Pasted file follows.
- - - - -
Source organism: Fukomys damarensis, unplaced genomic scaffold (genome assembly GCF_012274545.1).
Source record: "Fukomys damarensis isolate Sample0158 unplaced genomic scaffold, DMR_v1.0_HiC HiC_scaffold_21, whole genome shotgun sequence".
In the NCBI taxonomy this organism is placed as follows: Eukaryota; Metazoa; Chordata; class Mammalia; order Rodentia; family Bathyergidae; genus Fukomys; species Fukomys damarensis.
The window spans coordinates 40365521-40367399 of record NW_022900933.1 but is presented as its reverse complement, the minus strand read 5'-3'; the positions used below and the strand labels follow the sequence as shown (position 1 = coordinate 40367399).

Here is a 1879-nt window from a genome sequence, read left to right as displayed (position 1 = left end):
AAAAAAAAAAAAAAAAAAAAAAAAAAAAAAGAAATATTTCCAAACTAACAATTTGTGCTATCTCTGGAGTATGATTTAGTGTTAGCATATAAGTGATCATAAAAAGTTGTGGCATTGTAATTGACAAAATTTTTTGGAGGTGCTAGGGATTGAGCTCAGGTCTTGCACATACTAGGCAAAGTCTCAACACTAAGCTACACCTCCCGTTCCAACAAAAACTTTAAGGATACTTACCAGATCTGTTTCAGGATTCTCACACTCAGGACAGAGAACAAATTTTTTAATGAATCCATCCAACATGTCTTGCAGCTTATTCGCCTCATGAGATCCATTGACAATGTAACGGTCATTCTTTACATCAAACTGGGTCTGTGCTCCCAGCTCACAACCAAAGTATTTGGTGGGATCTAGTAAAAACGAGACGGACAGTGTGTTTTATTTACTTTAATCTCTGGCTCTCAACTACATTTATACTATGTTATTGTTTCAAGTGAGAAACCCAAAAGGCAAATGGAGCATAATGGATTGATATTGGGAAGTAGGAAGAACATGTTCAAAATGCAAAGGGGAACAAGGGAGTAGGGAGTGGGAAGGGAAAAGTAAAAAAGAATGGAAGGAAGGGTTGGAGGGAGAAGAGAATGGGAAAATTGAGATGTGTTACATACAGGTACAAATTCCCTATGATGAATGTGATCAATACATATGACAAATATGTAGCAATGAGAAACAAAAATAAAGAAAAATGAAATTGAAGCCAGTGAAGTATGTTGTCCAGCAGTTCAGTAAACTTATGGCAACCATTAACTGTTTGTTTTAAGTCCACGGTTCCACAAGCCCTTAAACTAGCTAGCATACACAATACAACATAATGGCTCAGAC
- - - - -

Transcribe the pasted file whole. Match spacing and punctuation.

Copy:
Source organism: Fukomys damarensis, unplaced genomic scaffold (genome assembly GCF_012274545.1).
Source record: "Fukomys damarensis isolate Sample0158 unplaced genomic scaffold, DMR_v1.0_HiC HiC_scaffold_21, whole genome shotgun sequence".
In the NCBI taxonomy this organism is placed as follows: Eukaryota; Metazoa; Chordata; class Mammalia; order Rodentia; family Bathyergidae; genus Fukomys; species Fukomys damarensis.
The window spans coordinates 40365521-40367399 of record NW_022900933.1 but is presented as its reverse complement, the minus strand read 5'-3'; the positions used below and the strand labels follow the sequence as shown (position 1 = coordinate 40367399).

Here is a 1879-nt window from a genome sequence, read left to right as displayed (position 1 = left end):
AAAAAAAAAAAAAAAAAAAAAAAAAAAAAAGAAATATTTCCAAACTAACAATTTGTGCTATCTCTGGAGTATGATTTAGTGTTAGCATATAAGTGATCATAAAAAGTTGTGGCATTGTAATTGACAAAATTTTTTGGAGGTGCTAGGGATTGAGCTCAGGTCTTGCACATACTAGGCAAAGTCTCAACACTAAGCTACACCTCCCGTTCCAACAAAAACTTTAAGGATACTTACCAGATCTGTTTCAGGATTCTCACACTCAGGACAGAGAACAAATTTTTTAATGAATCCATCCAACATGTCTTGCAGCTTATTCGCCTCATGAGATCCATTGACAATGTAACGGTCATTCTTTACATCAAACTGGGTCTGTGCTCCCAGCTCACAACCAAAGTATTTGGTGGGATCTAGTAAAAACGAGACGGACAGTGTGTTTTATTTACTTTAATCTCTGGCTCTCAACTACATTTATACTATGTTATTGTTTCAAGTGAGAAACCCAAAAGGCAAATGGAGCATAATGGATTGATATTGGGAAGTAGGAAGAACATGTTCAAAATGCAAAGGGGAACAAGGGAGTAGGGAGTGGGAAGGGAAAAGTAAAAAAGAATGGAAGGAAGGGTTGGAGGGAGAAGAGAATGGGAAAATTGAGATGTGTTACATACAGGTACAAATTCCCTATGATGAATGTGATCAATACATATGACAAATATGTAGCAATGAGAAACAAAAATAAAGAAAAATGAAATTGAAGCCAGTGAAGTATGTTGTCCAGCAGTTCAGTAAACTTATGGCAACCATTAACTGTTTGTTTTAAGTCCACGGTTCCACAAGCCCTTAAACTAGCTAGCATACACAATACAACATAATGGCTCAGAC